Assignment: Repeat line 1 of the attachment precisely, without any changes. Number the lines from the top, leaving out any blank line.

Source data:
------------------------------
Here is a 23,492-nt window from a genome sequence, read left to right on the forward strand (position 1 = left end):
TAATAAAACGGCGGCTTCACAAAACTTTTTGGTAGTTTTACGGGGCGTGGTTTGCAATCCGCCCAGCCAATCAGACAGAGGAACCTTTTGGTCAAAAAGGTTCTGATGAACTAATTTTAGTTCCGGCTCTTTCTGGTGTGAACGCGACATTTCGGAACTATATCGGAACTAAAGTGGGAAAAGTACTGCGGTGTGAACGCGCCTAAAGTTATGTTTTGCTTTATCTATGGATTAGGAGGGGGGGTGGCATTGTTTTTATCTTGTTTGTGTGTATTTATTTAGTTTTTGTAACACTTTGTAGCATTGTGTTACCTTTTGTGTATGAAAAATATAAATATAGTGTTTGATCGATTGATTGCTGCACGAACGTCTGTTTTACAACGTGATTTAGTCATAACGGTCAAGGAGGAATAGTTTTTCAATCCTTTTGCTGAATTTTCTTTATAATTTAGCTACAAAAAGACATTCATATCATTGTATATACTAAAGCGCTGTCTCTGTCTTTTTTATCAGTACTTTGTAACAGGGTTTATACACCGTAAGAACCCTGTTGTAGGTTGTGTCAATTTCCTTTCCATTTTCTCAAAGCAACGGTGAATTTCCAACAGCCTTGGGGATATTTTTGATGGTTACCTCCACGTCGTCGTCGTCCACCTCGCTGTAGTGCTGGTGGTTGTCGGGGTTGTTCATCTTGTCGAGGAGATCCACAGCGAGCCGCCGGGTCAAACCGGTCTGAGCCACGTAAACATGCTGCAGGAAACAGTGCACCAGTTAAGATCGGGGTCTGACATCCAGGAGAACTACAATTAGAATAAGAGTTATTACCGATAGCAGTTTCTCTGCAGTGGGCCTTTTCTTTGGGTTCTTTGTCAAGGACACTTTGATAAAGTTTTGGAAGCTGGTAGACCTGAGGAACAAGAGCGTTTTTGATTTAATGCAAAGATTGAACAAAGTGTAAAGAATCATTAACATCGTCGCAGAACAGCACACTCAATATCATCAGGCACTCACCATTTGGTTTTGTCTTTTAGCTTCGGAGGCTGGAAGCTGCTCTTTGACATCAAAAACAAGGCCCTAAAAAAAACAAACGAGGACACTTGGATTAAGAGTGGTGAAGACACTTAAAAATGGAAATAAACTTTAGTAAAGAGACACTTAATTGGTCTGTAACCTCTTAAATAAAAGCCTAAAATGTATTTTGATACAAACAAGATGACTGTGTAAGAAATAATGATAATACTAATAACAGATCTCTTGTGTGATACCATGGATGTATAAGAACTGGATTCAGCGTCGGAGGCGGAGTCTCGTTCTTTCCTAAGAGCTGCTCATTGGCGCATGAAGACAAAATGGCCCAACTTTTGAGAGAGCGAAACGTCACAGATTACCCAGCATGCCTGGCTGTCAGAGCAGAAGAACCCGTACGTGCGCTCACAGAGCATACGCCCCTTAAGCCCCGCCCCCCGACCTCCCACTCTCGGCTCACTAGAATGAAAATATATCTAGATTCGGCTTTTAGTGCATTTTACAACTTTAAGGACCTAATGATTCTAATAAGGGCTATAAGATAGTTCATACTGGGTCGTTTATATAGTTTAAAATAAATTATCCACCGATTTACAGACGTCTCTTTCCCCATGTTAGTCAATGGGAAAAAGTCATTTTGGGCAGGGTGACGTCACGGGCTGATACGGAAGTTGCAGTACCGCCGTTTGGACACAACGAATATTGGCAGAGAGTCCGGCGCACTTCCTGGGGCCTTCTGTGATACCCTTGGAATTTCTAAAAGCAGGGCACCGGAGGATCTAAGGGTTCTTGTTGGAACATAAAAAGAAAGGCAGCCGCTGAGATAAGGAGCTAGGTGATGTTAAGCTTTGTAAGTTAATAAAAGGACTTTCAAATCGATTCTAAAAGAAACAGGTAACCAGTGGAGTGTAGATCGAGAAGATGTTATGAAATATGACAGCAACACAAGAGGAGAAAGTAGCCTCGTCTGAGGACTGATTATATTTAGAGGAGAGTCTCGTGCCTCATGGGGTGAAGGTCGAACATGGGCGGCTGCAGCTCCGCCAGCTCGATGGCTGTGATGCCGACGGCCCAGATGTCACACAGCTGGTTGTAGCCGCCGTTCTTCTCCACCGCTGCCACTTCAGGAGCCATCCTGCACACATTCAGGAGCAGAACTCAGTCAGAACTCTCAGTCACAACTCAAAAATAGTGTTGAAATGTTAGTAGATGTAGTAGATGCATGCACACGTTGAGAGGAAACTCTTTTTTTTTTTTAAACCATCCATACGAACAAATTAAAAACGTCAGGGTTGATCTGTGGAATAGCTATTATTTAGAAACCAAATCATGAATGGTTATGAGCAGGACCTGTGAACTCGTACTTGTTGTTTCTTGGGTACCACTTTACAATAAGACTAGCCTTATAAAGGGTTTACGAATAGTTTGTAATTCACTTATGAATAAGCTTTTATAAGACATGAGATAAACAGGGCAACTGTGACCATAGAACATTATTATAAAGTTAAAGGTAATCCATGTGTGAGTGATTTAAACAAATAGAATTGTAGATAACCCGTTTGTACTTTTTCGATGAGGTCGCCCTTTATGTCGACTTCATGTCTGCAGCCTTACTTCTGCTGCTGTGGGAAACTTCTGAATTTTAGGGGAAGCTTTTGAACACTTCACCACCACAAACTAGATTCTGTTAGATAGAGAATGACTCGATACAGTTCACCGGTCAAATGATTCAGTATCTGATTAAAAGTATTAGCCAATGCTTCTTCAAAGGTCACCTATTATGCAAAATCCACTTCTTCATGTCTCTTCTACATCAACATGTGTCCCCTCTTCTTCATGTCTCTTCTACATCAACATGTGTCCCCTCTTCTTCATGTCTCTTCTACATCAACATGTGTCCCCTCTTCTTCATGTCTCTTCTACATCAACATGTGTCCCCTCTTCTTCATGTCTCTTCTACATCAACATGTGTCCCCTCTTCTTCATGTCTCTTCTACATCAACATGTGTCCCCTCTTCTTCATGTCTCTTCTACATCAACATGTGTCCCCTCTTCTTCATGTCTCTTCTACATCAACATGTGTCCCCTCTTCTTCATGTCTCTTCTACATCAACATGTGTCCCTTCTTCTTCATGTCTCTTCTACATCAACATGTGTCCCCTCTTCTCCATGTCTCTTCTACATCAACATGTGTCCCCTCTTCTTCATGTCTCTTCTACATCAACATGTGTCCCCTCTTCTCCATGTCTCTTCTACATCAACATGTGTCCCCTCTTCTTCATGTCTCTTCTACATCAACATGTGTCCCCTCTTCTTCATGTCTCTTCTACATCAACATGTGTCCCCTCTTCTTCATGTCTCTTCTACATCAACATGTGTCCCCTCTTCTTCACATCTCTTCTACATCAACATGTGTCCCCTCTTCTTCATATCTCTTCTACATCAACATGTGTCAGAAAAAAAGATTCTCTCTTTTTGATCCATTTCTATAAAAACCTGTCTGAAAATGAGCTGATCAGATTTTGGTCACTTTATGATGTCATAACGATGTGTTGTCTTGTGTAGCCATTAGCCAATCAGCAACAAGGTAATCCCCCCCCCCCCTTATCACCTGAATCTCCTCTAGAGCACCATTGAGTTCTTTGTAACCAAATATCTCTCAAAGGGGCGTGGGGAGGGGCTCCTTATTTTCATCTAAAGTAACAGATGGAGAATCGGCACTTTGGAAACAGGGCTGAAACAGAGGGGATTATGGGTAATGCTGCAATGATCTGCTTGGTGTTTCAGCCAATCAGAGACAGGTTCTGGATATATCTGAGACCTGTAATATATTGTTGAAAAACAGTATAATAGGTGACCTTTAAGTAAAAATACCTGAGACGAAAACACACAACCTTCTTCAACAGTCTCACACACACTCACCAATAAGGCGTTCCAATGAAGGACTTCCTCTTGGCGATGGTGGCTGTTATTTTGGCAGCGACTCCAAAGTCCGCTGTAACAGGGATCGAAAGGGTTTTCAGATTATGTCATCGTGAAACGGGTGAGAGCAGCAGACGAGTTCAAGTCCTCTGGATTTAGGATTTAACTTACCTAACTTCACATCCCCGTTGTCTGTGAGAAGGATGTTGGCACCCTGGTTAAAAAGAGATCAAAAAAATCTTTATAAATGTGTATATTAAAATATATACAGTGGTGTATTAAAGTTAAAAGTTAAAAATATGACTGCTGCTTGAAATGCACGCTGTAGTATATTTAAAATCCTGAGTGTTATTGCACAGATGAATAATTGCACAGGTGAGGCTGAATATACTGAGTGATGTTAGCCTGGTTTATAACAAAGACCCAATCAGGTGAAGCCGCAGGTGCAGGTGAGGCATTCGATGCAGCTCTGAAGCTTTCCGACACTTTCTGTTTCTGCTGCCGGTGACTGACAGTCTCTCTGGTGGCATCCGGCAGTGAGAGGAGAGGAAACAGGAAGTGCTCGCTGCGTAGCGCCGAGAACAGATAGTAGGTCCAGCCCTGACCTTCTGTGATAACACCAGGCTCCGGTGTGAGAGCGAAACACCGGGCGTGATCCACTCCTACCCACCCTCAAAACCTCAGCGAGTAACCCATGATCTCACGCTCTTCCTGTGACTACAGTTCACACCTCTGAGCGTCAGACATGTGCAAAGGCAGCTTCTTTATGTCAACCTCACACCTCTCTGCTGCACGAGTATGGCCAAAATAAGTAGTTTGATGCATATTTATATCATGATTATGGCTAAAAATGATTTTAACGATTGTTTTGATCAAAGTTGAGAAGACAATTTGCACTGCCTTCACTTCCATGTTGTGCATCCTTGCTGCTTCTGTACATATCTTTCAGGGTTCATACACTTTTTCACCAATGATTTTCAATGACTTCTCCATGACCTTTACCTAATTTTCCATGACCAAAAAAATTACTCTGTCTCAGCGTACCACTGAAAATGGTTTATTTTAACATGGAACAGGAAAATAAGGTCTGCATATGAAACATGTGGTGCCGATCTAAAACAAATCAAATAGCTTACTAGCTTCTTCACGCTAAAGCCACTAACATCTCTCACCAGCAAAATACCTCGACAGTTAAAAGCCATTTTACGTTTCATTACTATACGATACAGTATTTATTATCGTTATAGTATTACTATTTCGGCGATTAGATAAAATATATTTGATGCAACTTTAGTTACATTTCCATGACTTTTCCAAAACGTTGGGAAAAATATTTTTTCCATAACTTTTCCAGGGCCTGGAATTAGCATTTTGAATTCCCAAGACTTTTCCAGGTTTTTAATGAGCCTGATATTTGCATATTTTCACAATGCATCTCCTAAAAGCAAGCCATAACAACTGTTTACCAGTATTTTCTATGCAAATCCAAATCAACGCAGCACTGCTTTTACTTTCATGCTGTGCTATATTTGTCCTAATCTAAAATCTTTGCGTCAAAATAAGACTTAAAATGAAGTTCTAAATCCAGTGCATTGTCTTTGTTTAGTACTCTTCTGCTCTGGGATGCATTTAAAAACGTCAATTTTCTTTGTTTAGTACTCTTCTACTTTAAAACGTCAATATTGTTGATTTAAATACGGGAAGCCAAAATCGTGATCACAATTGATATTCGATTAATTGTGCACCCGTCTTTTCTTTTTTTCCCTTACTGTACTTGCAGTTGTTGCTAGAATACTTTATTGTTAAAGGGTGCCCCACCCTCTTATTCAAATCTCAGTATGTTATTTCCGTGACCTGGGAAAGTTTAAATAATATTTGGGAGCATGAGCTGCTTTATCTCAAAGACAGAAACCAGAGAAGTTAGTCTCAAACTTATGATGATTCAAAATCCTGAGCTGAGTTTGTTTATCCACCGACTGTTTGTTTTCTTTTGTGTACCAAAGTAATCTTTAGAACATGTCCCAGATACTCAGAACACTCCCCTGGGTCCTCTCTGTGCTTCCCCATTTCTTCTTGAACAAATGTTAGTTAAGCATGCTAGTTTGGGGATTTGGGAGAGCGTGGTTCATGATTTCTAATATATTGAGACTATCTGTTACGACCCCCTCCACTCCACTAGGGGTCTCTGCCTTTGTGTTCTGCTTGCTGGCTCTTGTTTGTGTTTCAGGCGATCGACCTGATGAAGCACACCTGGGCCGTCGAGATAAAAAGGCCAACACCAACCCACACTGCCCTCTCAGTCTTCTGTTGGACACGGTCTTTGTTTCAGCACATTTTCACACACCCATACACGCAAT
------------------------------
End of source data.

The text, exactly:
Here is a 23,492-nt window from a genome sequence, read left to right on the forward strand (position 1 = left end):